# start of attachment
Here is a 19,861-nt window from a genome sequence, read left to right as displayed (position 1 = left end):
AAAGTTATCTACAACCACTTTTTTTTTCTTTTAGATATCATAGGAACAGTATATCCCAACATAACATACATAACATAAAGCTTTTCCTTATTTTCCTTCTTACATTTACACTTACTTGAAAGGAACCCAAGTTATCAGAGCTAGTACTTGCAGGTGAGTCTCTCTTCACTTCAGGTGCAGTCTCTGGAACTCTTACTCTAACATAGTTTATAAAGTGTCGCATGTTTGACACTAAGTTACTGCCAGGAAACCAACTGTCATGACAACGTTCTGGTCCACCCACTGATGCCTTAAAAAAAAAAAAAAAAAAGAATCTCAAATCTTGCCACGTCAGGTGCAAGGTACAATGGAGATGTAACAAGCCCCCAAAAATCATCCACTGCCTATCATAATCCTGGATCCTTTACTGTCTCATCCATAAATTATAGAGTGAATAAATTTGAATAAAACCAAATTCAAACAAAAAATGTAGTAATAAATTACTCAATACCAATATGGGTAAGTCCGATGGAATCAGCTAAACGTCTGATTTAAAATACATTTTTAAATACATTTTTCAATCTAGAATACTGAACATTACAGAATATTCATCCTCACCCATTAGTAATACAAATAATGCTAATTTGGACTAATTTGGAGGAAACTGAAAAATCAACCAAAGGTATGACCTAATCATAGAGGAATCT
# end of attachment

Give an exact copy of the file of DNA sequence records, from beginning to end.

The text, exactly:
Here is a 19,861-nt window from a genome sequence, read left to right as displayed (position 1 = left end):
AAAGTTATCTACAACCACTTTTTTTTTCTTTTAGATATCATAGGAACAGTATATCCCAACATAACATACATAACATAAAGCTTTTCCTTATTTTCCTTCTTACATTTACACTTACTTGAAAGGAACCCAAGTTATCAGAGCTAGTACTTGCAGGTGAGTCTCTCTTCACTTCAGGTGCAGTCTCTGGAACTCTTACTCTAACATAGTTTATAAAGTGTCGCATGTTTGACACTAAGTTACTGCCAGGAAACCAACTGTCATGACAACGTTCTGGTCCACCCACTGATGCCTTAAAAAAAAAAAAAAAAAAGAATCTCAAATCTTGCCACGTCAGGTGCAAGGTACAATGGAGATGTAACAAGCCCCCAAAAATCATCCACTGCCTATCATAATCCTGGATCCTTTACTGTCTCATCCATAAATTATAGAGTGAATAAATTTGAATAAAACCAAATTCAAACAAAAAATGTAGTAATAAATTACTCAATACCAATATGGGTAAGTCCGATGGAATCAGCTAAACGTCTGATTTAAAATACATTTTTAAATACATTTTTCAATCTAGAATACTGAACATTACAGAATATTCATCCTCACCCATTAGTAATACAAATAATGCTAATTTGGACTAATTTGGAGGAAACTGAAAAATCAACCAAAGGTATGACCTAATCATAGAGGAATCT